If the 1993, 1996, 2005 and 2012 border agreements have been unable to check Chinese aggressiveness, how can a fifth one succeed? asks Claude Arpi.
The Fifth India-China Strategic Dialogue was held in Delhi earlier this year. While some progress is said to have been made in narrowing the ever-growing trade (im)balance in favour of China, Beijing remained stuck on its position on the border issue as well as on a possible collaboration on the Brahmaputra and other trans-border rivers.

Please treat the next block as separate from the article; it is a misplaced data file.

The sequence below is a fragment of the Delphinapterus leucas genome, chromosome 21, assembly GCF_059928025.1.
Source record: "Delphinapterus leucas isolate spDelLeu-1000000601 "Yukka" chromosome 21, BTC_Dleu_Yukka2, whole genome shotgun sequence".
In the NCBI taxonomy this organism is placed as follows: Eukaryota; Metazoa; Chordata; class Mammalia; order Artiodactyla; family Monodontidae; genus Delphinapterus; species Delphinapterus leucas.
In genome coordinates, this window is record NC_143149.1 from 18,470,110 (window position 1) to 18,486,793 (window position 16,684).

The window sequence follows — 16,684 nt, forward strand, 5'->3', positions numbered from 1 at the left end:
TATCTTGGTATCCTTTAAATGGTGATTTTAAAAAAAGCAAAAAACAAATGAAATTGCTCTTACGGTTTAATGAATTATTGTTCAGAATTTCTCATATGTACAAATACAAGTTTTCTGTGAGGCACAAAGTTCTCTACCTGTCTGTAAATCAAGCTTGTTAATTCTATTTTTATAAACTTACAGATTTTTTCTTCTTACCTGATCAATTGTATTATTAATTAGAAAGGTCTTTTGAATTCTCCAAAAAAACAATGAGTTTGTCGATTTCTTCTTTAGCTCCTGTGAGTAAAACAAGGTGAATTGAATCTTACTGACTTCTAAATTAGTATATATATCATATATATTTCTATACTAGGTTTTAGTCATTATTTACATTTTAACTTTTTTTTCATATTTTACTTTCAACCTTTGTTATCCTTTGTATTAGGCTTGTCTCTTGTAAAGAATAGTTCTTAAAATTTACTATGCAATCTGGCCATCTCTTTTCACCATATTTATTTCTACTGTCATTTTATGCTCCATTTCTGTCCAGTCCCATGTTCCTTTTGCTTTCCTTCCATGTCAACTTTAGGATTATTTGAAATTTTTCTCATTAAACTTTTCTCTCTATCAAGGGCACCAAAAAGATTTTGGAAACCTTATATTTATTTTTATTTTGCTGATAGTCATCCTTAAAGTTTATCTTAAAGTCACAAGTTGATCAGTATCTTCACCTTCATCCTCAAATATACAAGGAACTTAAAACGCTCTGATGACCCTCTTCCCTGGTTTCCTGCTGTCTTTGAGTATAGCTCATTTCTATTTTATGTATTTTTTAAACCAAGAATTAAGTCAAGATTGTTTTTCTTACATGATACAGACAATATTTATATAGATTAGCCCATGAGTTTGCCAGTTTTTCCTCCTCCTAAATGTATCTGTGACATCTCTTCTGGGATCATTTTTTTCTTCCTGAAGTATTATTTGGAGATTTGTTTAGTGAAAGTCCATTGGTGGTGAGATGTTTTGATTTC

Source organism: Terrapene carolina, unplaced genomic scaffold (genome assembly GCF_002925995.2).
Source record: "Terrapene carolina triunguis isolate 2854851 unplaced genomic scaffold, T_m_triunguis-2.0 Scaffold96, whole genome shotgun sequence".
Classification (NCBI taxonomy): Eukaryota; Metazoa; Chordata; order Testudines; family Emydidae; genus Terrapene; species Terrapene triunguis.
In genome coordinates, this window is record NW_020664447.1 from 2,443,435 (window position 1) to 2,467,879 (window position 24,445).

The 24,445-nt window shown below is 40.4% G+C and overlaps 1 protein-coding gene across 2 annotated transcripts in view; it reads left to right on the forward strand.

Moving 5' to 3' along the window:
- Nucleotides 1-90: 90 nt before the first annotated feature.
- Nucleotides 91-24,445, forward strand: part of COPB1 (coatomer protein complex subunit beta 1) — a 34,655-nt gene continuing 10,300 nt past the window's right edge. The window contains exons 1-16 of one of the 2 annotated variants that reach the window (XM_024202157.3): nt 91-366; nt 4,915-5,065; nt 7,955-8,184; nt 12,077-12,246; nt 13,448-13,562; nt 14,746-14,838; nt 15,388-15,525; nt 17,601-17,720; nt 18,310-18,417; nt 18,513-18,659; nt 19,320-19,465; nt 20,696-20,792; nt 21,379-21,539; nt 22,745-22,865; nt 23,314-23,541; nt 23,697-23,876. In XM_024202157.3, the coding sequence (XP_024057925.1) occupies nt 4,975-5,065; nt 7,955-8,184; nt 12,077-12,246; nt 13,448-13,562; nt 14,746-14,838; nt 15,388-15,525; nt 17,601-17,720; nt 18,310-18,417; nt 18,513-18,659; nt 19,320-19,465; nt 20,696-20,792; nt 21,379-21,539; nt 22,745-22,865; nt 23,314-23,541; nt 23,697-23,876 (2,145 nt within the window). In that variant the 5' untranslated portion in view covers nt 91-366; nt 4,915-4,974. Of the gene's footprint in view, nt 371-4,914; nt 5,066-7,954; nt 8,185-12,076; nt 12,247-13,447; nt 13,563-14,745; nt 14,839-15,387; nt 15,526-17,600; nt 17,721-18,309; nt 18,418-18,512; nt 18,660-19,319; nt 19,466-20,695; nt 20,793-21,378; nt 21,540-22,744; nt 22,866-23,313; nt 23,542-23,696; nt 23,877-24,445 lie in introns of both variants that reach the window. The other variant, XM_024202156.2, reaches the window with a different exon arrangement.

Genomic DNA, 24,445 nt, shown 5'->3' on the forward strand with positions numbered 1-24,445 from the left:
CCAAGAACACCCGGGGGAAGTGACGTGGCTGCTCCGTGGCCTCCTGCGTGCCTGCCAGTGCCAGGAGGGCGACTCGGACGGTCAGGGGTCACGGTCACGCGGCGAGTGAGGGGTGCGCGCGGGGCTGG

After the meeting, it was reported that 'both sides put their faith in the most recent bilateral mechanism, the  Working Mechanism on Border.'
Well, this has not stopped the Chinese from intruding into India's territory.
Foreign Secretary Sujatha Singh and her Chinese counterpart Vice Foreign Minister Liu Zhenmin (who served many years as Director-General, Department of Treaty and Law in China's ministry of foreign affairs) wanted to finalise a fresh Border Defence Cooperation Agreement, BDCA.
At a time the Chinese regularly try to create trouble on the Line of Actual Control, can a new agreement be more efficient than the previous ones of 1993, 1996, 2005 and 2012?.
One wonders why a new BDCA?
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